I think it's great when people are so comfortable with everything that they never experience being lonely. Which again should not be confused with being alone.....the feeling is not the same.



Agreed... Nevertheless, although I am SOLO, I am not alone. I, too, would like to have that special someone to be the last person I see at night (other than my reflection in the mirror) but do I feel lonely because of it... not really... Most of the time I thank GOD for peace in my life... lolol... take that as you may... Don't get me wrong, after throwing my ex's @$$ in jail and packing up over a weekend while he was gone, I felt tremendous loss and lonliness but it too did pass.... I wish I had some sage words of advice. We all handle these emotional issues on our own terms. I don't think I have any tricks or fancy potions (except a nice bottle of wine with frequency) to offer. I tend to thrive under pressure so I think that has a lot to do with my boot straps...


Courtney :)

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Arizona53
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Posted on Tue, Mar 02, 2010 08:35

Quoting CDinCO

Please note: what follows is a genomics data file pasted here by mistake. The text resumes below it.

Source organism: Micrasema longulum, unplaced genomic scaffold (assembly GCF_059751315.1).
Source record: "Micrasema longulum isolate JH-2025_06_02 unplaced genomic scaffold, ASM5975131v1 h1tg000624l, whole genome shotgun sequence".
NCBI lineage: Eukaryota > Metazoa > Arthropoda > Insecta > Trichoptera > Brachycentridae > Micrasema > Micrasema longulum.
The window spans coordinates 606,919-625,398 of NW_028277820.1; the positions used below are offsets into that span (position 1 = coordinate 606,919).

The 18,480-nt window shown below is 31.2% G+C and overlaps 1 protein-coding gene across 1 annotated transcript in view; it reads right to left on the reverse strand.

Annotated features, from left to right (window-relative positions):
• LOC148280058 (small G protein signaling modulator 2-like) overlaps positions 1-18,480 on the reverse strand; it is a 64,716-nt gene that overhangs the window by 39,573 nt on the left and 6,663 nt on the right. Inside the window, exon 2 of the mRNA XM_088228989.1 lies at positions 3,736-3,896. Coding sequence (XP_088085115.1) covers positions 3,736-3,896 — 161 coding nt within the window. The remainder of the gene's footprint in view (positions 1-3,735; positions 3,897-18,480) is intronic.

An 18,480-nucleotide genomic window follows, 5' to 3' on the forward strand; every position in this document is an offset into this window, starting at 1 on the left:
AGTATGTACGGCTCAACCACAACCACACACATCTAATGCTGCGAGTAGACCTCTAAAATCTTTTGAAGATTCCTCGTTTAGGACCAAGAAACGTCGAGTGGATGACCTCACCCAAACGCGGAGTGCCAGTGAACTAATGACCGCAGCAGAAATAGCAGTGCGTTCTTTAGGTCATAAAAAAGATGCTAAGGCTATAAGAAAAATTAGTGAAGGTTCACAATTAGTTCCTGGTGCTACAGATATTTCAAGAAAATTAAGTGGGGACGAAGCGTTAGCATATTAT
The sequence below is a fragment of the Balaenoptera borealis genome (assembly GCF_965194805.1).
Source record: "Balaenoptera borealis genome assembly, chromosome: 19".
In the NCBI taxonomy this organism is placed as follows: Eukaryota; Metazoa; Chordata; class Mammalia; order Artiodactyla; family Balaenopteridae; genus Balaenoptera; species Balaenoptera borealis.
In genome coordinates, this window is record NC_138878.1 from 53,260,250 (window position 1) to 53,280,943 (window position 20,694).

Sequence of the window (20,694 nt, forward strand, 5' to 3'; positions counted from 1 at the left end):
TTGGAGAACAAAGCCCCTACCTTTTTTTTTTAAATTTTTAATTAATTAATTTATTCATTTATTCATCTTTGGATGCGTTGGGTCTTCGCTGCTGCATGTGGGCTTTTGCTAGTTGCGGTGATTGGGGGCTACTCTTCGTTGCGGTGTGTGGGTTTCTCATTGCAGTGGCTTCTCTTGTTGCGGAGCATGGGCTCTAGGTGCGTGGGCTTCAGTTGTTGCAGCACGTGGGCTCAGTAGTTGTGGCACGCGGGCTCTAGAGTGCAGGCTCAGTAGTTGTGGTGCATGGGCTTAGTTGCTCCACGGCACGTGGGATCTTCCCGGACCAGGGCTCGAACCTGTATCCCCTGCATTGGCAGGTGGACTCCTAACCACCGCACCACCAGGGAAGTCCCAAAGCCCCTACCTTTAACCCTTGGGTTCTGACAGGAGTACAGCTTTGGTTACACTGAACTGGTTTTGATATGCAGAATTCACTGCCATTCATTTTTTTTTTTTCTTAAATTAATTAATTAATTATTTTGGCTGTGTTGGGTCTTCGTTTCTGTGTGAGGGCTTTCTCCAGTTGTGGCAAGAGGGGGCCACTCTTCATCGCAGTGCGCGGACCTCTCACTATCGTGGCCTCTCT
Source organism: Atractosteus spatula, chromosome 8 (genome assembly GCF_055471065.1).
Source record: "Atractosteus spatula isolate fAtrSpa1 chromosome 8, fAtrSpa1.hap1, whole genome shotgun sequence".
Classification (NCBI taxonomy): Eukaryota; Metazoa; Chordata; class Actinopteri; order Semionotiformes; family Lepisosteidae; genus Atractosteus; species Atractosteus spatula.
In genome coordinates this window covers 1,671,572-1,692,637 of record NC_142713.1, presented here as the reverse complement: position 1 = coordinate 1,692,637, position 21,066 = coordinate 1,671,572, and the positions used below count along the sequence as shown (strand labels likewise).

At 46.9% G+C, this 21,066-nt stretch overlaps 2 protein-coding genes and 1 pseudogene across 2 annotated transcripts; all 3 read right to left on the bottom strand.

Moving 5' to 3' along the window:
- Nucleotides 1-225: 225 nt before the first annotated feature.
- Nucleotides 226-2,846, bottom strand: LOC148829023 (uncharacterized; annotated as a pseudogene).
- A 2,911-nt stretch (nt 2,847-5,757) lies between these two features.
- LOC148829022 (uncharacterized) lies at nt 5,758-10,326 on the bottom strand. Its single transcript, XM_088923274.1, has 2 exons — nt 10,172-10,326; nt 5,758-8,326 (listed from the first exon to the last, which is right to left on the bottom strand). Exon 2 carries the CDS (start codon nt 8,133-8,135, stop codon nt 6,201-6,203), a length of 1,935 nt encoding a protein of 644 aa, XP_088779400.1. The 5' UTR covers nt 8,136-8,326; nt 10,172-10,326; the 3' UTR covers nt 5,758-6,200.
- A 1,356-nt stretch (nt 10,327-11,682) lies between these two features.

Boy, this is a tough one... I can honestly agree with much of what has already been said but, consequently disagree with it at the same time. There are different definitions for lonliness, some of which are a psychological longing, others a "state of mind" as suggested, yet others can be self imposed. I know I have rarely felt lonely, less the time I left my ex to start my life over again but re-discovered myself at the same time and became proud of who I was and currently am. I don't think I've otherwise had such a longing before. I don't know if that makes me a strong/confident person or if I'm in denial... If I'm in denial, then it is a place I have been for 40 years and don't know any better. I can honestly say I am not lonely, I do not feel alone and I am content with myself, my life's course, my decisions and my future. There are many factors that contribute to feeling lonely. Making a major life change such as leaving home, ending a relationship, changing jobs, or moving to a new geographical location can put a person in a position to experience loneliness. When we are separated from familiar people and places, we often feel disconnected, like we don't belong, for a time. Usually, as we meet people and become familiar with places, the feeling subsides fairly quickly. Much of the emotional pain we experience as loneliness comes from our negative interpretation of our current life situation. To overcome loneliness, take positive, rather than defensive action. Avoid withdrawing. Challenge your irrational self-thoughts, take time to develop personal interests and self-awareness, and seek contacts with others through a wide range work, personal, and social interactions. Maintain a balance involvement and enjoying your time alone. I LOVE "ME" time!!!